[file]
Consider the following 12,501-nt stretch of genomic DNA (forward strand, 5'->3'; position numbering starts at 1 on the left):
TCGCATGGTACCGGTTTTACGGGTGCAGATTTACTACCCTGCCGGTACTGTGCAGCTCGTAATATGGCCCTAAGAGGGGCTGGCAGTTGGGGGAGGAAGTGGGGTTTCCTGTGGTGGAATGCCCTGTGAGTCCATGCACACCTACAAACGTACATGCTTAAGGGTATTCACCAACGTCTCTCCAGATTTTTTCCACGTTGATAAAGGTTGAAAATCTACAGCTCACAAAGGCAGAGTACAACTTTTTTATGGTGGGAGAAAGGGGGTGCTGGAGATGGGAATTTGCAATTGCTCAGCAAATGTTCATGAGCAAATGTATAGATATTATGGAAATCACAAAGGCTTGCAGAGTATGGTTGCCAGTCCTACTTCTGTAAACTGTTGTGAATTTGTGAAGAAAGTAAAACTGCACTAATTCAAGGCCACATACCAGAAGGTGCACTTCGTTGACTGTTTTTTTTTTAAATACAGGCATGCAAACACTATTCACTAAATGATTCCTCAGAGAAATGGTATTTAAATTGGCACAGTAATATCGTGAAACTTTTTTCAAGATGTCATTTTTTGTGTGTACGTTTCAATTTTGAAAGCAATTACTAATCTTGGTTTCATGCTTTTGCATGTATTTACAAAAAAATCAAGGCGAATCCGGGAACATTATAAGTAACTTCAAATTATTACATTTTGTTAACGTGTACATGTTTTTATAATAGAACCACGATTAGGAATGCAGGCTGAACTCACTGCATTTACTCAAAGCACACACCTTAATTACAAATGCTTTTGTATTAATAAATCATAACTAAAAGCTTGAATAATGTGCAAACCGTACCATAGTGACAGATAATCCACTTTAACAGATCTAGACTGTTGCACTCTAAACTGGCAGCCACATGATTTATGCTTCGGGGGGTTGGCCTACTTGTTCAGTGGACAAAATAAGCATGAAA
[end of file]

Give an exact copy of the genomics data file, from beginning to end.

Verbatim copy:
Consider the following 12,501-nt stretch of genomic DNA (forward strand, 5'->3'; position numbering starts at 1 on the left):
TCGCATGGTACCGGTTTTACGGGTGCAGATTTACTACCCTGCCGGTACTGTGCAGCTCGTAATATGGCCCTAAGAGGGGCTGGCAGTTGGGGGAGGAAGTGGGGTTTCCTGTGGTGGAATGCCCTGTGAGTCCATGCACACCTACAAACGTACATGCTTAAGGGTATTCACCAACGTCTCTCCAGATTTTTTCCACGTTGATAAAGGTTGAAAATCTACAGCTCACAAAGGCAGAGTACAACTTTTTTATGGTGGGAGAAAGGGGGTGCTGGAGATGGGAATTTGCAATTGCTCAGCAAATGTTCATGAGCAAATGTATAGATATTATGGAAATCACAAAGGCTTGCAGAGTATGGTTGCCAGTCCTACTTCTGTAAACTGTTGTGAATTTGTGAAGAAAGTAAAACTGCACTAATTCAAGGCCACATACCAGAAGGTGCACTTCGTTGACTGTTTTTTTTTTAAATACAGGCATGCAAACACTATTCACTAAATGATTCCTCAGAGAAATGGTATTTAAATTGGCACAGTAATATCGTGAAACTTTTTTCAAGATGTCATTTTTTGTGTGTACGTTTCAATTTTGAAAGCAATTACTAATCTTGGTTTCATGCTTTTGCATGTATTTACAAAAAAATCAAGGCGAATCCGGGAACATTATAAGTAACTTCAAATTATTACATTTTGTTAACGTGTACATGTTTTTATAATAGAACCACGATTAGGAATGCAGGCTGAACTCACTGCATTTACTCAAAGCACACACCTTAATTACAAATGCTTTTGTATTAATAAATCATAACTAAAAGCTTGAATAATGTGCAAACCGTACCATAGTGACAGATAATCCACTTTAACAGATCTAGACTGTTGCACTCTAAACTGGCAGCCACATGATTTATGCTTCGGGGGGTTGGCCTACTTGTTCAGTGGACAAAATAAGCATGAAA